by Guest Author
Dale A. Cochoy
In the late 1980s I saw and enjoyed, an established root-over-rock Chrysanthemum bonsai that was owned by the late Max Puderbaugh of Columbus, Ohio.
Max was a past ABS Director and founder of the Columbus Bonsai Society.
At that time I tried to form a similar root-over-rock plant from a garden center mum but I wasn't successful.
Well, I simply "forgot" about Chrysanthemum bonsai until many years later when I saw some VERY dwarf varieties growing at an arboretum in Michigan.
When I asked about the variety, I was told they were from King's Mums in California. I contacted the people at King's about the possibility of using their mums for a workshop at the
Akron/Canton Bonsai Society.
I was very attracted to the idea of having flowering bonsai at a time of year when nothing else is flowering in NE Ohio.
I received the King’s catalog filled with color pictures and descriptions of over 250 varieties of Chrysanthemum. King's specifically recommended seven varieties which they call "Gnomes" for Chrysanthemum bonsai.
At the next bonsai meeting we passed around catalogs and had people sign up for ordering. The way that King's handles the orders is they send your rooted cuttings on the date you specify. Each variety of cutting comes in a baggie with a label tag. They start shipping on February 28th.
A lead time is involved -- they need to root the cuttings. I recommend contacting them in late Winter (depending on your climate.) Then you can have the cuttings in early Spring.
Ted King's Mum Bonsai
You will want as much "growing time" as possible before the next Fall blooming period. They were so cheap that all members ordered several of each variety.
I had plenty of lead time in my order, so the nice people at King's could get the mums to me the day before our April meeting. That way I didn't have to "do something with them" until the meeting.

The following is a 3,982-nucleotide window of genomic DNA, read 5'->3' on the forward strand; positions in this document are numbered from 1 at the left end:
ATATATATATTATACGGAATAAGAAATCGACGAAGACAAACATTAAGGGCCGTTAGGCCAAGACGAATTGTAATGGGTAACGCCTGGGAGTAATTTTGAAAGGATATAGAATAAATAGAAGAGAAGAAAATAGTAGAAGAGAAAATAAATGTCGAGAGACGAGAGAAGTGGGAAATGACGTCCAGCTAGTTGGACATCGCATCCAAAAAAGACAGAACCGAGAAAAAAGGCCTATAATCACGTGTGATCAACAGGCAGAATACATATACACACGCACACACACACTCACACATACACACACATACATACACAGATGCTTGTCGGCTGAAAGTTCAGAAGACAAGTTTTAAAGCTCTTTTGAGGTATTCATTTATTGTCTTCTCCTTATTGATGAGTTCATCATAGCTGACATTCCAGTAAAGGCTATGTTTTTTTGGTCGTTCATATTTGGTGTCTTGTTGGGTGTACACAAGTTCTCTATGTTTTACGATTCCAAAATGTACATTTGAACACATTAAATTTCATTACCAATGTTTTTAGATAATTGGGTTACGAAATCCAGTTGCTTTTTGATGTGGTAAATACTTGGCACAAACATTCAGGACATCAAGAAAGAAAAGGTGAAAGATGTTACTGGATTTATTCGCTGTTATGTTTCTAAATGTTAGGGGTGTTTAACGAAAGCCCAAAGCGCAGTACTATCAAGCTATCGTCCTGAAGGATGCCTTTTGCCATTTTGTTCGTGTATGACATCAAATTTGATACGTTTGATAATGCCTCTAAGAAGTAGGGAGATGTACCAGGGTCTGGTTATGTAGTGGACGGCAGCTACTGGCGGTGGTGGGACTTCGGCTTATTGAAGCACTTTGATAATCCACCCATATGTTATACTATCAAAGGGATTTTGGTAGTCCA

I just left them in the baggies and instructed everyone in the club to bring some soil and nursery containers. Since the bags of all the varieties of cuttings were labeled nicely we had a very orderly early-April meeting to pot up the cuttings.
I have a couple of suggestions to anyone sponsoring a Chrysanthemum workshop like this. You should have a good supply of markers of some type and a way to label them. We used chop sticks and a Sharpie marker to label each potted plant. The cuttings tend to all look alike when potted up.
Also, do not allow anyone to remove the supplied labels from the bags of cuttings until they are empty or you will become confused as to which bag is which variety of mum. Most importantly, keep a list of who ordered how many of which types.
Ted King recommended potting the cuttings in 4" containers and then repotting approximately every 45 days.
I never got around to repotting, and after about three months I found my plants to be too dry most of the time, not developing well and very root bound. Several other people in the club were also having problems along these lines and to top it all off, we weren't keeping up with pinching/trimming very well to work on specific styles and compactness.